What we do know, is that the secretive spy satellite was worth "billions", which makes this the second billion-dollar satellite Musk has managed to lose up in two years; Facebook’s internet satellite was strapped on top of a Falcon 9 rocket, which it spontaneously blew up on the launch pad in September 2016.
And from the second article, Space X is denying that it did anything wrong:
But the mystery around the launch and the payload continues, as in an emailed statement, company President and COO Gwynne Shotwell, said that the SpaceX Falcon 9 rocket that took off from Cape Canaveral Air Force Station in Florida on Sunday "did everything correctly."
“For clarity: after review of all data to date, Falcon 9 did everything correctly on Sunday night. If we or others find otherwise based on further review, we will report it immediately. Information published that is contrary to this statement is categorically false.
In other words, what Space X is really saying by not saying it, is either that (1) the government or Northrup-Grumman did something wrong with the payload and the loss is their fault; or (2) the loss is no one's fault, but is the result either of deliberate sabotage or an attack. Obviously, for the sake of our high octane speculation, we're going to consider the second possibility. What becomes immediately apparent, once one considers this possibility, is that it fits the wider pattern of speculation about ship collisions and the various technologies that might possibility be behind them. One can at least imagine similar technologies in play both in a sabotage and "attack" scenario against the satellite.
It's the who that is once again the interesting question, and with it, the why. As for who, one can easily imagine a corporate competitor to Musk's SpaceX vying for lucrative government contracts in the billions. Would jeopardizing national security by an attack on a classified multi-billion dollar satellite be of any consequence? Sadly, in today's world, I would have to say no. But I suspect in this case that corporate sabotage might have to take second place to the hypothesis of another state actor, or an extra-territorial non-state actor (in the conventional sense), for I strongly suspect that the object of attack was not Musk's SpaceX corporation and its lucrative launch contracts, but the satellite itself. A multi-billion dollar satellite suggests that it was packed with electronics platforms of a variety of natures, suggesting that it was either a spy satellite, or a weapons platform of some sort, possibly both (the latter disguised as the former). And that suggests in its turn that someone did not want whatever capability that the satellite represented to be deployed, and that suggests - as I have averred- a state actor or non-territorial actor. With respect to the last possibility, one must remember that weapons platforms cum-spy satellites may not necessarily be targeted on anything terrestrial. Such platyforms could so to speak, be designed for "double duty" against both terrestrial and non-terrestrial targets.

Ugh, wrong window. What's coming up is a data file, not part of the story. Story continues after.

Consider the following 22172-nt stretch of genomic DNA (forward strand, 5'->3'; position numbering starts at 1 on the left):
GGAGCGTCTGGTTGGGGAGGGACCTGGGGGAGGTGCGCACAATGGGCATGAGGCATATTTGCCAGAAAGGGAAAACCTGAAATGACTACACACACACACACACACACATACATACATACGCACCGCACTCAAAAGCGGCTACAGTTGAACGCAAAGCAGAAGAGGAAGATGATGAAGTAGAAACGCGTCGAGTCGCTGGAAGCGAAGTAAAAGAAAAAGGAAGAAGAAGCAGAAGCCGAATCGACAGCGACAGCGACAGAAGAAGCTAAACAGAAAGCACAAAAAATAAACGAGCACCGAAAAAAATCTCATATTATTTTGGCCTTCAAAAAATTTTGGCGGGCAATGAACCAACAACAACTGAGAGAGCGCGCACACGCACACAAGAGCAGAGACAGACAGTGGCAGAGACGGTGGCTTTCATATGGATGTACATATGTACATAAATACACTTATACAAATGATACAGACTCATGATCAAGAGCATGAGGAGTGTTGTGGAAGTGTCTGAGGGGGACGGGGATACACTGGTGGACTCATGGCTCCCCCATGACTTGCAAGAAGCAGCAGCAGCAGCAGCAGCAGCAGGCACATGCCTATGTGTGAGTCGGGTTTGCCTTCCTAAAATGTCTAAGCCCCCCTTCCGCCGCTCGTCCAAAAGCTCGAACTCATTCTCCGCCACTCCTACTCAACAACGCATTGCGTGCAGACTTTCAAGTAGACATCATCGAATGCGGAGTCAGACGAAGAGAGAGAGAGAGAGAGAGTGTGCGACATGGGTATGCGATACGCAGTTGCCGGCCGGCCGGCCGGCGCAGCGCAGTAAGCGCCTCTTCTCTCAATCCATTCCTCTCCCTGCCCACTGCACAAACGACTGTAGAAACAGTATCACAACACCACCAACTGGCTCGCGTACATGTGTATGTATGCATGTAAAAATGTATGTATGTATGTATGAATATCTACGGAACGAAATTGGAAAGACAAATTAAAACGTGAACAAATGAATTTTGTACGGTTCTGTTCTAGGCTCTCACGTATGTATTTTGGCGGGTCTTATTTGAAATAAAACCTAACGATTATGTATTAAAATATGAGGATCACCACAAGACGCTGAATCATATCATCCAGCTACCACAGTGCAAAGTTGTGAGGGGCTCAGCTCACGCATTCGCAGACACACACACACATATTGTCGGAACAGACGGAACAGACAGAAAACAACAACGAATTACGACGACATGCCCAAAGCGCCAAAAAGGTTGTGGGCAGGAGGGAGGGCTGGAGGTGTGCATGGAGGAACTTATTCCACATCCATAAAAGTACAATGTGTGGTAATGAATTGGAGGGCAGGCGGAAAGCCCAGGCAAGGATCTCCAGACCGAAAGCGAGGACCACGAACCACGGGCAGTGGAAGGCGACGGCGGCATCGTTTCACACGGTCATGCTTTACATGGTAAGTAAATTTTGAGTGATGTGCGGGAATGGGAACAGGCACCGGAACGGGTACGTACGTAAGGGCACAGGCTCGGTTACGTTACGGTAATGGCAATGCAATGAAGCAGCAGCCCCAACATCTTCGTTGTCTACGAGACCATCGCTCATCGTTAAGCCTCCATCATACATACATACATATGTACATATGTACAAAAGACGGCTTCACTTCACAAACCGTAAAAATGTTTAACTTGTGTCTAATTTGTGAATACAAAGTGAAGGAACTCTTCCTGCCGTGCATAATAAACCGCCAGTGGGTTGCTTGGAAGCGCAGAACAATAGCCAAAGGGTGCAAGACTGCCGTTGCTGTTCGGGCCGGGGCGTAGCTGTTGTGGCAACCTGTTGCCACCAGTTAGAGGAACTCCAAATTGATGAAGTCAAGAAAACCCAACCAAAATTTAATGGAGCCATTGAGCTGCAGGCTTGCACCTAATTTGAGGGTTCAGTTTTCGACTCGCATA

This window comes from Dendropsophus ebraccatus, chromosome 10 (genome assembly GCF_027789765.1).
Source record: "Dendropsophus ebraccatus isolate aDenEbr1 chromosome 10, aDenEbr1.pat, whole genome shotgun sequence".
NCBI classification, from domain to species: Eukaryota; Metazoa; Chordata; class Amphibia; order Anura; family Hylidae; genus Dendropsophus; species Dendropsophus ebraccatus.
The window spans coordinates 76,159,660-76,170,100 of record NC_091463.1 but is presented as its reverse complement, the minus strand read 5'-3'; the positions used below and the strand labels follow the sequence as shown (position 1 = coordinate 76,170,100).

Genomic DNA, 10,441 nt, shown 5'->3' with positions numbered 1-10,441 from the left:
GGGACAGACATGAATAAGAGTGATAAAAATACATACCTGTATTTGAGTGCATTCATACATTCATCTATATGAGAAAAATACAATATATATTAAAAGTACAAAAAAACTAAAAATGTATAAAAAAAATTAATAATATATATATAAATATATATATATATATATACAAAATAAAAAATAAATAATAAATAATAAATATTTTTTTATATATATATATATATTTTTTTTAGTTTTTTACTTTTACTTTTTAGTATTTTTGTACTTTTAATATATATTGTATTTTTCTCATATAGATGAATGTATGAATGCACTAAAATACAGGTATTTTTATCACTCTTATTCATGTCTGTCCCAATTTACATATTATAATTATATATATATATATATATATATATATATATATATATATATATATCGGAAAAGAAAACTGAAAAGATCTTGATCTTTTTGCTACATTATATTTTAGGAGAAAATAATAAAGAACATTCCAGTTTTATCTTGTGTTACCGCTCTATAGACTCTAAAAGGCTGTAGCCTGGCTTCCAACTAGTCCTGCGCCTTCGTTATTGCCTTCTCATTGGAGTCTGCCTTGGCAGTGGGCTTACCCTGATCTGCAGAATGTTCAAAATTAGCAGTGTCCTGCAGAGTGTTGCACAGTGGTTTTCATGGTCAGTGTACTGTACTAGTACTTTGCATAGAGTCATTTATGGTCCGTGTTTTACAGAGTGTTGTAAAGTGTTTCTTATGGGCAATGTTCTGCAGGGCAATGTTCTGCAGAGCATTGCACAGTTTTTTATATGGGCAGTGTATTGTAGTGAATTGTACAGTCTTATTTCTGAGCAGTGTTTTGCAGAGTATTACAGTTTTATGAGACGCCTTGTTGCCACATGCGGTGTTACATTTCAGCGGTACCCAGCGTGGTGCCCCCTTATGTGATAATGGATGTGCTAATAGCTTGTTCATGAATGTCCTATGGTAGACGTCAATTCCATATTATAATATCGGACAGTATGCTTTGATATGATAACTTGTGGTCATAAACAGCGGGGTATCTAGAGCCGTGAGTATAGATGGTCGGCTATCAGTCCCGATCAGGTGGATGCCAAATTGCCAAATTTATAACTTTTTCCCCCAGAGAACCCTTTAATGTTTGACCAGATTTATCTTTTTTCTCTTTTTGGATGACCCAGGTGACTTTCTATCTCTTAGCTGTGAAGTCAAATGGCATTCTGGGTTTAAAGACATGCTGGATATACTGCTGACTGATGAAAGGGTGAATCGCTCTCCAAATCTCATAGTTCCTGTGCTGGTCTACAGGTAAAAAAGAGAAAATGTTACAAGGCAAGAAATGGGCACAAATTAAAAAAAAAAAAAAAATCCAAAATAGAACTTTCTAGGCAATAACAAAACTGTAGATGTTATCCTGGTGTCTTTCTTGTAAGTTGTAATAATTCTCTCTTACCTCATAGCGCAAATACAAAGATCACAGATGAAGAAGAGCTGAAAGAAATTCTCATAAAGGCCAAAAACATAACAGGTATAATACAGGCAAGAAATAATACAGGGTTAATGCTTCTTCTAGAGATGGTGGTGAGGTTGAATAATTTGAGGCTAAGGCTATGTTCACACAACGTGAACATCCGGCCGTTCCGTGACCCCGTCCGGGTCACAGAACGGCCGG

What I am suggesting in yesterday's and today's blogs is that we are, perhaps, viewing a massive covert war of some sort taking place just behind the scenes of today's headlines. The real difficulty appears to be deciding just who the combatants are.
See you on the flip side...